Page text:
Alan Beam was
sitting in his office reviewing lab reports when Theranos CEO and founder Elizabeth Holmes poked her head in and asked him to follow her. She wanted to show him something. They stepped outside the lab into an area of open office space where other employees had gathered. At her signal, a technician pricked a volunteer’s finger, then applied a transparent plastic implement shaped like a miniature rocket to the blood oozing from it. This was the Theranos sample collection device. Its tip collected the blood and transferred it to two little engines at the rocket’s base. The engines weren’t really engines: They were nanotainers. To complete the transfer, you pushed the nanotainers into the belly of the plastic rocket like a plunger. The movement created a vacuum that sucked the blood into them.
Or at least that was the idea. But in this instance, things didn’t go quite as planned. When the technician pushed the tiny twin tubes into the device, there was a loud pop and blood splattered everywhere. One of the nanotainers had just exploded.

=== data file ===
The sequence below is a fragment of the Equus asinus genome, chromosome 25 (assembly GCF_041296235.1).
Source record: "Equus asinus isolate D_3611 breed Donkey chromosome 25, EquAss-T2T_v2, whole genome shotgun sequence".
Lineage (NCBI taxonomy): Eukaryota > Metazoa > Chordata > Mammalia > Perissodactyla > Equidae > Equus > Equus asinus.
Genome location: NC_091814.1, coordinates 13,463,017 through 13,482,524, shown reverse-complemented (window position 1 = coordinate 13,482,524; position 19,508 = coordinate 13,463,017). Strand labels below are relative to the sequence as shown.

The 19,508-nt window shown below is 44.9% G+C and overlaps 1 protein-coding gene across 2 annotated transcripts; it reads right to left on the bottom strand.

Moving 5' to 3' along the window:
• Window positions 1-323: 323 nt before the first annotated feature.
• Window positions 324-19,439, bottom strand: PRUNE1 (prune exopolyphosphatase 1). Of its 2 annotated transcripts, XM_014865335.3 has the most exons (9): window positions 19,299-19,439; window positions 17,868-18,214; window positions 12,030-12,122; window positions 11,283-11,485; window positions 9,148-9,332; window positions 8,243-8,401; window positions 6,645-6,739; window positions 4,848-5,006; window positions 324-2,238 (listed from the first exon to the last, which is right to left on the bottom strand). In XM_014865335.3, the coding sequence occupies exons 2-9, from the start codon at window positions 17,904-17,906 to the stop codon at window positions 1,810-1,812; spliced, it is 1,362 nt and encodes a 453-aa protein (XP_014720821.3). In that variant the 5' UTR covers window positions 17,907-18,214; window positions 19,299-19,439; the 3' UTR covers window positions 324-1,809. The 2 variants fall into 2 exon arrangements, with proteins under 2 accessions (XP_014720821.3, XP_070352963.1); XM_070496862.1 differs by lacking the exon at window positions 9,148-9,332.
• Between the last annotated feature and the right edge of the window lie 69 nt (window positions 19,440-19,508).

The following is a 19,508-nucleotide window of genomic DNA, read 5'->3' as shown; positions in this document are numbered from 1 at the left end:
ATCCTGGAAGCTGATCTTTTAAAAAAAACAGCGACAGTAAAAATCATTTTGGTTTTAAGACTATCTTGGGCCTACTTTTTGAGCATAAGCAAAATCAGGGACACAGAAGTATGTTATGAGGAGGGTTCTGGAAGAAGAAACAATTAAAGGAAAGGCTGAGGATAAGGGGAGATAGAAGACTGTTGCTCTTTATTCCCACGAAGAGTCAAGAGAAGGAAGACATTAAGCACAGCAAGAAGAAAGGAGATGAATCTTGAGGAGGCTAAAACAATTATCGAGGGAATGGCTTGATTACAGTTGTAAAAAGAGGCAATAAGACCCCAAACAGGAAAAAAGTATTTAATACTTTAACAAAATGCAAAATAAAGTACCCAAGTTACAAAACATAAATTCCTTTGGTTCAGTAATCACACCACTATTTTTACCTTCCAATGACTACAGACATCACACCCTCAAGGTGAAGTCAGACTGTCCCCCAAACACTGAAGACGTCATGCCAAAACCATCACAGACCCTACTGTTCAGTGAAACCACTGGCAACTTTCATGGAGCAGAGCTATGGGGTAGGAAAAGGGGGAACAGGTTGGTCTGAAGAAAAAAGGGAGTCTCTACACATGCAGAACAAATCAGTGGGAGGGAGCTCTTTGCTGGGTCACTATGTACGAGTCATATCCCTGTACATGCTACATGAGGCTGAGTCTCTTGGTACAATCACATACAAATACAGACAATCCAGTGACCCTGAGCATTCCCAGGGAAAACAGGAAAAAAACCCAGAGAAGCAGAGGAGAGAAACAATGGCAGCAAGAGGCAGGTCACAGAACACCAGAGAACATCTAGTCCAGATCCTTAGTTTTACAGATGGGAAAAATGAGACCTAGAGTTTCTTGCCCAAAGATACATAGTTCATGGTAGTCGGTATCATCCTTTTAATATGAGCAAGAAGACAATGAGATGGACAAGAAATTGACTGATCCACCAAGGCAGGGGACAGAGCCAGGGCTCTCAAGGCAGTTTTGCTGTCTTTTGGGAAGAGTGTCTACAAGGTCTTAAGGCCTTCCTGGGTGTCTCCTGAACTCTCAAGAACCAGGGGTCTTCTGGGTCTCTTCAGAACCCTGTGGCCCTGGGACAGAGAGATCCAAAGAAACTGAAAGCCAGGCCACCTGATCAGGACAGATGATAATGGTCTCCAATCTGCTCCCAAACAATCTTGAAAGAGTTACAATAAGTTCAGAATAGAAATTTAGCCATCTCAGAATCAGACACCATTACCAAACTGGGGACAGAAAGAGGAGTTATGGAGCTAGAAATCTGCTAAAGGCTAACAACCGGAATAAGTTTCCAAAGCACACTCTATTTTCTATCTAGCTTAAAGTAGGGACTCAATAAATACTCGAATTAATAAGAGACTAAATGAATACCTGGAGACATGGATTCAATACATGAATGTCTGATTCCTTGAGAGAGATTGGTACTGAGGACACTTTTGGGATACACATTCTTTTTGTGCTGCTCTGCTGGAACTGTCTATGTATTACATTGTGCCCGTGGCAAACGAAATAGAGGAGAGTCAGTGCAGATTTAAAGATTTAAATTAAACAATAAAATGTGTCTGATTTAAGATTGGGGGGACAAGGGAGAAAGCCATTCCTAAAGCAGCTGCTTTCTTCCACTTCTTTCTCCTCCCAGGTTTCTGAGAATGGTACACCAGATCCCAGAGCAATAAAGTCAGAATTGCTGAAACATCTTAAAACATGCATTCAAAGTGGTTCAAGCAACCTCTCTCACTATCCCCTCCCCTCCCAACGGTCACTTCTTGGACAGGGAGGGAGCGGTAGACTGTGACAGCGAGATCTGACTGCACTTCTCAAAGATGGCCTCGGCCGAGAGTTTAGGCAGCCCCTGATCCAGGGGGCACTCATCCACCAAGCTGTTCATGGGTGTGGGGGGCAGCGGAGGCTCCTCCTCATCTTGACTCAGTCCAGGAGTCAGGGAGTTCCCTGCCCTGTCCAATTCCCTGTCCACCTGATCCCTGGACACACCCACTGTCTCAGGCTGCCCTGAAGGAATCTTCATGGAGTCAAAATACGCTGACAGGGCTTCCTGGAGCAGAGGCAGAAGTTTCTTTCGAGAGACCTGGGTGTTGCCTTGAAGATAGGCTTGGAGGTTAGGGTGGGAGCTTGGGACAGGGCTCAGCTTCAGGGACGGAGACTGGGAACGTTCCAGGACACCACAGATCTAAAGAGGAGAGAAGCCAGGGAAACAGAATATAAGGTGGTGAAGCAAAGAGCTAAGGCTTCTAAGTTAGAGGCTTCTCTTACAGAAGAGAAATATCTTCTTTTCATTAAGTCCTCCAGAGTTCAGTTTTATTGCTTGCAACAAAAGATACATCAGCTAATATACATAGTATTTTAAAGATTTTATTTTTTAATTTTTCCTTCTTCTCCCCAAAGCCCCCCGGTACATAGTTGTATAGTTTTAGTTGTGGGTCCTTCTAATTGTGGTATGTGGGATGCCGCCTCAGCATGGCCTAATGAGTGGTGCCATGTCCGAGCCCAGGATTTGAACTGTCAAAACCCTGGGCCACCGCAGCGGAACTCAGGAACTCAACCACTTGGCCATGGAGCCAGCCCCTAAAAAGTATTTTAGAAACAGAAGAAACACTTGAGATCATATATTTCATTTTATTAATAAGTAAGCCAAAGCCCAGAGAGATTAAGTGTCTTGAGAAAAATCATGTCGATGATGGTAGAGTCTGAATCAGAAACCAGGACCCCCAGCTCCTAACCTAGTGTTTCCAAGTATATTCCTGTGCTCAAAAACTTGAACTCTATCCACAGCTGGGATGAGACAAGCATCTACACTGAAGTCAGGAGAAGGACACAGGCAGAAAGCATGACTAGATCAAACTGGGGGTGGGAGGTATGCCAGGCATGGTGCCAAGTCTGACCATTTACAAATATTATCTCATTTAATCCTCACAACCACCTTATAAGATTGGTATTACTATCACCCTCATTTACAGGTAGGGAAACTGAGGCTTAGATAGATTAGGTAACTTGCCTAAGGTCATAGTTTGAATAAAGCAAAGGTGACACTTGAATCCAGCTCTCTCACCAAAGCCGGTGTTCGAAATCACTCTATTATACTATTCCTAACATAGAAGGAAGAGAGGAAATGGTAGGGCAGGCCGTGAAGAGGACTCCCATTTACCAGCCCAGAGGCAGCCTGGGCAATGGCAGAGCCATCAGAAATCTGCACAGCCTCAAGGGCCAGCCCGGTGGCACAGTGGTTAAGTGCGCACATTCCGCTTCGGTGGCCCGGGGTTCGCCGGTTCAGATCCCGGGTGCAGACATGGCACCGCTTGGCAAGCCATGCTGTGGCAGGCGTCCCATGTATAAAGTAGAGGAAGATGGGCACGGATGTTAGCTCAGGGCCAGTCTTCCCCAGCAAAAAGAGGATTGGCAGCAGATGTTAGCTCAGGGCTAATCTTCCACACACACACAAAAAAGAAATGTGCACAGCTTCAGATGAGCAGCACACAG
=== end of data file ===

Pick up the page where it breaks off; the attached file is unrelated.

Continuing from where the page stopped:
Holmes looked unfazed. “OK, let’s try that again,” she said calmly.
Beam1 wasn’t sure what to make of the scene. He’d only been working at Theranos, the Silicon Valley company that promised to offer fast, cheap blood tests from a single drop of blood, for a few weeks and was still trying to get his bearings.
Excerpted from Bad Blood: Secrets and Lies in a Silicon Valley Startup, by John Carreyrou
He knew the nanotainer was part of the company’s proprietary blood-testing system, but he’d never seen one in action before. He hoped this was just a small mishap that didn’t portend bigger problems.
The lanky pathologist’s circuitous route to Silicon Valley had started in South Africa, where he grew up. After majoring in English at the University of the Witwatersrand in Johannesburg (“Wits” to South Africans),